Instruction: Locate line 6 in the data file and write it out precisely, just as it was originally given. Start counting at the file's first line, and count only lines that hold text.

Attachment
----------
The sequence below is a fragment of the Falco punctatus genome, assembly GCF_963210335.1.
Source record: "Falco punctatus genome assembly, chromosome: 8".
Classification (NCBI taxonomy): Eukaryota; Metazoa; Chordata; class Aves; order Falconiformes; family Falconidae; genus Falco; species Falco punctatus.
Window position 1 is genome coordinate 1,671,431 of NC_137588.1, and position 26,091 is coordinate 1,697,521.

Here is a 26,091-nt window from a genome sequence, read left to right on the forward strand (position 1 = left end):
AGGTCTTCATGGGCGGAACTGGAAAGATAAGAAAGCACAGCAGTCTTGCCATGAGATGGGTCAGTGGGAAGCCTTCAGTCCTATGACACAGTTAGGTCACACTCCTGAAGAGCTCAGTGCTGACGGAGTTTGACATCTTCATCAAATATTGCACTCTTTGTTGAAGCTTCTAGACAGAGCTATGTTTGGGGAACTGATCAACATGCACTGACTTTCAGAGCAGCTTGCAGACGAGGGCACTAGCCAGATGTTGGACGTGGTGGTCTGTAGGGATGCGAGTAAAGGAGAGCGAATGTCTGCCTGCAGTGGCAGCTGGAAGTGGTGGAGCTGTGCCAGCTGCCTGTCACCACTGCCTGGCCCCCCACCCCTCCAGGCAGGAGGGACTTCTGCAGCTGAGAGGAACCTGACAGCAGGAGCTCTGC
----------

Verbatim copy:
AGGTCTTCATGGGCGGAACTGGAAAGATAAGAAAGCACAGCAGTCTTGCCATGAGATGGGTCAGTGGGAAGCCTTCAGTCCTATGACACAGTTAGGTCACACTCCTGAAGAGCTCAGTGCTGACGGAGTTTGACATCTTCATCAAATATTGCACTCTTTGTTGAAGCTTCTAGACAGAGCTATGTTTGGGGAACTGATCAACATGCACTGACTTTCAGAGCAGCTTGCAGACGAGGGCACTAGCCAGATGTTGGACGTGGTGGTCTGTAGGGATGCGAGTAAAGGAGAGCGAATGTCTGCCTGCAGTGGCAGCTGGAAGTGGTGGAGCTGTGCCAGCTGCCTGTCACCACTGCCTGGCCCCCCACCCCTCCAGGCAGGAGGGACTTCTGCAGCTGAGAGGAACCTGACAGCAGGAGCTCTGC